The legacy of Hari Prashad

Dear Editor,
“One senses that Prashad Nagar is a uniquely organized yet slowly changing community struggling to maintain an architectural balance between its original historical design and a push-back against the incursion of modern technology that lends itself to a higher standard of living. It is a built environment with a relatively short but fascinating history.”
Those are the words of Professor Baytoram Ramharack, taken from his recent book, “One, One Dutty Build a Village in Guyana”.
The Story of Hari Prashad and Prashad Nagar
Hari Prashad (1898-1987), a second-generation descendant of Indian indentured labourers, grew up in poverty and had become accustomed to “the harsh reality of a tough life and poor conditions.”
Hari’s entrepreneurial journey began as a woodcutter who sold firewood. Still, he worked himself to become a real estate mogul and captain of industry, leaving behind Prashad Nagar, his most important legacy.
Hari’s sense of cultural awareness and education was elevated throughout his life through understanding and interpretation of the stories depicted in the Ramayana. The Ramayana, he wrote, “contained all the driving force and comfort for those who sought after the truth.”
Hari was obviously wedded to a cultural and religious faith deeply rooted in Indian culture, tradition, history, values, and dharma (one’s duty). He gave generously to community leaders who sought assistance from him.
A major turning point in Hari Prashad’s life was his decision to migrate to India with his wife and six children, leaving behind their home at Barr and Alexander Streets, Kitty in August 1952. Although he had initially decided to reside in India permanently, Hari returned to Guyana in 1953. He was fascinated with the organization, central and local planning that went into the construction of towns and villages he had visited while residing in India, and was determined to construct his own modern-day urban village in Guyana; one resembling those that graced the cultural landscape of his ancestral India.
He purchased 76 acres of land from the Bookers conglomerate in 1958-59 as a first step towards building the post-World War II private housing scheme. The housing estate that became known as Prashad Nagar was parcelled out into 404 house lots of various sizes, ranging from 124’ X 60’ to 53’ X 80.’ The scheme was designed and approved for construction in May 1957. The lots were sold within a price range of 1,800 -3,500 dollars to accommodate Guyanese of various economic backgrounds. The geographical location of the area, formerly referred to as “Area H,” was primarily used for cultivating rice and as a pasture for raising animals.
The agreement of sale for the land on which Prashad Nagar was to be built was drafted by Hari Prashad and his friend B.O. Adams. It became a much-sought-after residential area. The Georgetown enclave became home to some well-known Guyanese, including David Chanderballi, Justice Rishi Persaud, Minister Vincent Teekah, Minister Vindhya Persaud, Justice Prem Persaud, Dr. Mohamed Shahabuddeen, and Reepu Daman Persaud.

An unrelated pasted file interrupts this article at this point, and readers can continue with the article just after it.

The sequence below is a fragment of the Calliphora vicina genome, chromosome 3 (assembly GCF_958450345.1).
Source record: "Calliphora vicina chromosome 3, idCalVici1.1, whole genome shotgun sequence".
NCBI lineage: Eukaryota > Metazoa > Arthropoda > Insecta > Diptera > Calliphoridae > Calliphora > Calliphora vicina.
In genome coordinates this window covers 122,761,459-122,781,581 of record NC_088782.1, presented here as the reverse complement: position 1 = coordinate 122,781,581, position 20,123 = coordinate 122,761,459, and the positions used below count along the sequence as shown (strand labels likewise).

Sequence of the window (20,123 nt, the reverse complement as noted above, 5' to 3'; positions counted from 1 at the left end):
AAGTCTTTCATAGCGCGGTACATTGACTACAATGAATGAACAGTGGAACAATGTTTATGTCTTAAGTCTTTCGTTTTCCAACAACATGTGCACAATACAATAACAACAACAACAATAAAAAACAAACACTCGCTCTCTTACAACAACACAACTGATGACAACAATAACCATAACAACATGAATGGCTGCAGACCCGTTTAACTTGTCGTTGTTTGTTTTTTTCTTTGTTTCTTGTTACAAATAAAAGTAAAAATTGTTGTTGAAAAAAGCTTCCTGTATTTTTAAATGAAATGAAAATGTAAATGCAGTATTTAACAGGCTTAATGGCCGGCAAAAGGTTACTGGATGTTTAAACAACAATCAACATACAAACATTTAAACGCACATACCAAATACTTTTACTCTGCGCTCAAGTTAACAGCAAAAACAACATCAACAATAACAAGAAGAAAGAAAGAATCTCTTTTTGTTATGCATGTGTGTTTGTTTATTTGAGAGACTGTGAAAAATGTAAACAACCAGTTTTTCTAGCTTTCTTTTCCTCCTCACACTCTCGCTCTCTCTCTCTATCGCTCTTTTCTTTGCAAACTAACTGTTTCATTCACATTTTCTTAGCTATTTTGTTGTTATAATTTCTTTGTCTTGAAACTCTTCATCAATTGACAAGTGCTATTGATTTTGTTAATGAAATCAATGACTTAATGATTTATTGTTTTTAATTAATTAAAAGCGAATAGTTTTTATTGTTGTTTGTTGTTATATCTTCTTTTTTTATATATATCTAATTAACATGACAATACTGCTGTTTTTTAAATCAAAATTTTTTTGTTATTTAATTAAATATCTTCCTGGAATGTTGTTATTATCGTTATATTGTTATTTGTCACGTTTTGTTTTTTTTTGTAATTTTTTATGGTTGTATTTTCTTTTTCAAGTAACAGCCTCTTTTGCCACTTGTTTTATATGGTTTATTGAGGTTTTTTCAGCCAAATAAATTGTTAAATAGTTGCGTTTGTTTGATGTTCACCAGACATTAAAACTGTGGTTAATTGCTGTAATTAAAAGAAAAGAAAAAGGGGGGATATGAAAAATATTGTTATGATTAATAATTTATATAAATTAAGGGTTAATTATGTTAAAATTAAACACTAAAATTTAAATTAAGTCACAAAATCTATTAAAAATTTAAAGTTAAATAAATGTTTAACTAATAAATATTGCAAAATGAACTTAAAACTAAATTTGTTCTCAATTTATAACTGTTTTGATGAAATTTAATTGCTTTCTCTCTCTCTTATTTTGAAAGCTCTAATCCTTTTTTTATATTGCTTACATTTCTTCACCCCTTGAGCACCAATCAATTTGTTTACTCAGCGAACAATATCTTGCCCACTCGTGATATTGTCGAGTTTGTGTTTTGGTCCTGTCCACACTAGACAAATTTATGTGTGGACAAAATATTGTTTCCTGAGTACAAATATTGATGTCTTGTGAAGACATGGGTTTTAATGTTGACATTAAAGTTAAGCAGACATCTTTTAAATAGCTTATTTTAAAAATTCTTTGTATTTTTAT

Dr. Vivian Rambihar, a prominent cardiologist living in Canada, shared his vivid childhood recollections of Prashad Nagar: “Prashad Nagar is the neighbourhood I knew best, especially our street, Munipur Street. Trinidadian Literature Nobel Laureate Vidya Naipaul had written a book, Miguel Street, around that time, and we sort of thought of our street as having colourful characters as his Miguel Street and deserving of a book too.”
Hari named all the streets in Prashad Nagar after members of his family and friends, including Delhi Street, Shantinikatan Street, Amla Avenue East, Amla Avenue West, Rohintal Street, Bombay Terrace, Damanbir Terrace, Jasmatbina Terrace, Sachibazaar Street, Kaka Street, Bisessar Avenue, Purshottam Street, Santram Street, Deobirana Street, Agra Street, Munipur Street, Cheddi Street, Shribasant Street, Chandranagar Street, Premniranjan Place, Rampersaud Street, Puna Street, and Ganges Street.
The empty plots were named Nehru Park and Gandhi Park.
Santram Street was named after Hari Prashad’s father. Two areas, Amla Avenue East and Amla Avenue West, were named after Hari’s wife, demonstrating Hari’s love and appreciation for his companion, who bore him eight children (eleven altogether). Hari owned lots 9 and 10 on Delhi Street, opposite those of his son-in-law, former Justice Prem Persaud, who owned lots 11 and 12.
The fact that most of his village bore “Hindu names” was an affirmation of the important value Hari placed upon his Indian culture and religion.
This fascinating story of Hari Prashad, written by Dr. Baytoram Ramharack, a Guyana Prize winner, will be launched virtually at a ZOOM public meeting on Sunday, June 23, by the Indo-Caribbean Cultural Centre.

Dr Kumar Mahabir
University of Guyana